• Asako Serizawa’s Inheritors received the PEN Open Book Award ($10,000 prize) for an exceptional book-length work of any literary genre by an author of color. Judges: Toi Derricotte, Brandon Hobson, Katie Kitamura, Jamil Jan Kochai, Akil Kumarasamy, Solmaz Sharif.
  • Michael X. Wang’s Further News of Defeat: Stories received the PEN/Robert W. Bingham Prize for Debut Short Story Collection ($25,000 prize) for an author whose debut collection of short stories represents distinguished literary achievement and suggests great promise for future work. Judges: Ben Marcus, Elizabeth McCracken, Ingrid Rojas Contreras.
  • Kawai Strong Washburn’s Sharks in the Time of Saviors: A Novel received the PEN/Hemingway Award for Debut Novel ($10,000 prize) for a debut novel of exceptional literary merit by an American author; the book was on PEN America Voice of Influence Awardee Barack Obama’s list of best books of 2020. Judges: Ramona Ausubel, Jack Livings, Stuart Nadler.
  • Barbara Ehrenreich’s Had I Known: Collected Essays received the PEN/Diamonstein-Spielvogel Award for the Art of the Essay ($15,000 prize) for a seasoned writer whose collection of essays is an expansion on their corpus of work and preserves the distinguished art form of the essay. Judges: Sandra Cisneros, John D’Agata, Adam Gopnik.
  • Victoria Chang’s Obit received the PEN/Voelcker Award for Poetry Collection ($5,000 prize) for a poet whose distinguished collection of poetry represents a notable and accomplished literary presence. Judges: Sherwin Bitsui, Cynthia Cruz, Terrance Hayes, Claudia Keelan, Bao Phi.
  • Steve Bradbury’s translation of Raised by Wolves: Poems and Conversations by Amang received the PEN Award for Poetry in Translation ($3,000 prize) for a book-length translation of poetry from any language into English. Judges: Daniel Borzutsky, Marissa Davis, Meg Matich.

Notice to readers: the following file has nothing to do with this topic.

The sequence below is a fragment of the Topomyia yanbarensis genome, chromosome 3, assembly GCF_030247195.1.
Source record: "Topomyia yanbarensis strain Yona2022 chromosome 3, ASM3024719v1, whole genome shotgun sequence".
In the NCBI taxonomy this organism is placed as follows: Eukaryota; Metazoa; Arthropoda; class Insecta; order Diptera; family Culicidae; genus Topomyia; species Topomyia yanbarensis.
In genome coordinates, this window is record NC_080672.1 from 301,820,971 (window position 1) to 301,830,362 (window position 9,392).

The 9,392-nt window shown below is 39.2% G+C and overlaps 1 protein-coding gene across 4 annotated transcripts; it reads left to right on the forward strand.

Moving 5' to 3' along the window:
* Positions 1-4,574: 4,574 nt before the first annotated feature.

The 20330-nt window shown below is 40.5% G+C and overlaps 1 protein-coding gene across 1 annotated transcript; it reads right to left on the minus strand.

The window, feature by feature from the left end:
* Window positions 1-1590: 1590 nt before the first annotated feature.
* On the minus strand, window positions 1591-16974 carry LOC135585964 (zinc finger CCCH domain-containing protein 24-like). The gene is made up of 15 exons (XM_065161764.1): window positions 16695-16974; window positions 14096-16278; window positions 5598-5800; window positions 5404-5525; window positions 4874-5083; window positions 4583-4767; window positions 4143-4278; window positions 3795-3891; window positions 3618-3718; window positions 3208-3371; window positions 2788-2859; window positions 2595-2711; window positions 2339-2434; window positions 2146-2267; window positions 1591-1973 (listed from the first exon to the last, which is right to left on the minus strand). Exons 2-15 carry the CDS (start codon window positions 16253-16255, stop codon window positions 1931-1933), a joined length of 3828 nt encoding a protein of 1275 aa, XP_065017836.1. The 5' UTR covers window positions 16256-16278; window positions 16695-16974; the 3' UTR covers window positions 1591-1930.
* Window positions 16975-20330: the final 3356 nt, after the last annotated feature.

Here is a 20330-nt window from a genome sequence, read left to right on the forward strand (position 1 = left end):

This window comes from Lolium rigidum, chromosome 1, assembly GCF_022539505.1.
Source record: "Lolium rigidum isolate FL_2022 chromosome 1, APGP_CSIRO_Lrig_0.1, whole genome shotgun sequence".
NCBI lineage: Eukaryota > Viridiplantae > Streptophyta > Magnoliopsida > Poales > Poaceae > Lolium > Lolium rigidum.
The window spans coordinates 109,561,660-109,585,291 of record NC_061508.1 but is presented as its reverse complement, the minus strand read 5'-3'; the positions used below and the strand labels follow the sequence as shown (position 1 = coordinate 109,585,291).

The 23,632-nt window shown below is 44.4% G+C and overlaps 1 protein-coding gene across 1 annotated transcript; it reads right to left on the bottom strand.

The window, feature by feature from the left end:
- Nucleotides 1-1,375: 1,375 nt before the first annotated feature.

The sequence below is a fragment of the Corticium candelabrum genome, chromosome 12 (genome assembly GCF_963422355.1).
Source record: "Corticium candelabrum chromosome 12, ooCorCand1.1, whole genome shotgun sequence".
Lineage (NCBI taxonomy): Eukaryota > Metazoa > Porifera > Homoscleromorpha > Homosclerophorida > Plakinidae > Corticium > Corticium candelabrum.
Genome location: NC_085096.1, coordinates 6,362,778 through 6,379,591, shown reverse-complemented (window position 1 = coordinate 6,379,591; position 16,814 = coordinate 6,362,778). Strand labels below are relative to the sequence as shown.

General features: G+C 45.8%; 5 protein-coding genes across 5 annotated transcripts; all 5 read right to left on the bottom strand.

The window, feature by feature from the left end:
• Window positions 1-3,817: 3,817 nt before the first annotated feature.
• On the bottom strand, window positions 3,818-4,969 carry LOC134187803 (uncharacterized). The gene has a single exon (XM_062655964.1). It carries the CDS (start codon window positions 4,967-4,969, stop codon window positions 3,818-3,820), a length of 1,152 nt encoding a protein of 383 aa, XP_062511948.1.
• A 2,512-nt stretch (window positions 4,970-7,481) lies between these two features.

• Emma Ramadan’s translation of A Country for Dying: A Novel by Abdellah Taïa received the PEN Translation Prize ($3,000 prize) for a book-length translation of prose from any language into English. Judges: Jacqui Cornetta, Somrita Urni Ganguly, Ana L. Méndez-Oliver, Amanda Sarasien, Niloufar Talebi, Sevinç Türkkan.
  • Jonathan C. Slaght’s Owls of the Eastern Ice: A Quest to Find and Save the World’s Largest Owl received the PEN/E.O. Wilson Literary Science Writing Award ($10,000 prize) for a work that exemplifies literary excellence on the subject of the physical or biological sciences and communicates complex scientific concepts to a lay audience. Judges: Nassir Ghaemi, Christine Kenneally, Erin Macdonald, Banu Subramaniam.
  • Saidiya Hartman’s Wayward Lives, Beautiful Experiments: Intimate Histories of Riotous Black Girls, Troublesome Women, and Queer Radicals received the PEN/John Kenneth Galbraith Award for Nonfiction ($10,000 prize) for a distinguished book of general nonfiction published in 2019 or 2020, possessing notable literary merit and critical perspective that illuminates important contemporary issues. Judges: Roxane Gay, Thomas Page McBee, Dunya Mikhail, Eric Schlosser, Keeanga-Yamahtta Taylor, Laura Wides-Muñoz.
  • Amy Stanley’s Stranger in the Shogun’s City: A Japanese Woman and Her World received the PEN/Jacqueline Bograd Weld Award for Biography ($5,000 prize) for a biography of exceptional literary, narrative, and artistic merit, based on scrupulous research. Judges: Nicholas Buccola, Karl Jacoby, Nell Painter, Anna Whitelock.

Since 1963, the PEN America Literary Awards program has honored outstanding voices in fiction, poetry, science writing, essays, biography, children’s literature, translation, drama, and more. With the help of our generous partners and supporters, this year PEN America conferred over 20 distinct juried awards, grants, and prizes, awarding more than $380,000 to more than 40 writers and translators. The awards are juried by panels of esteemed, award-winning writers, editors, booksellers, and critics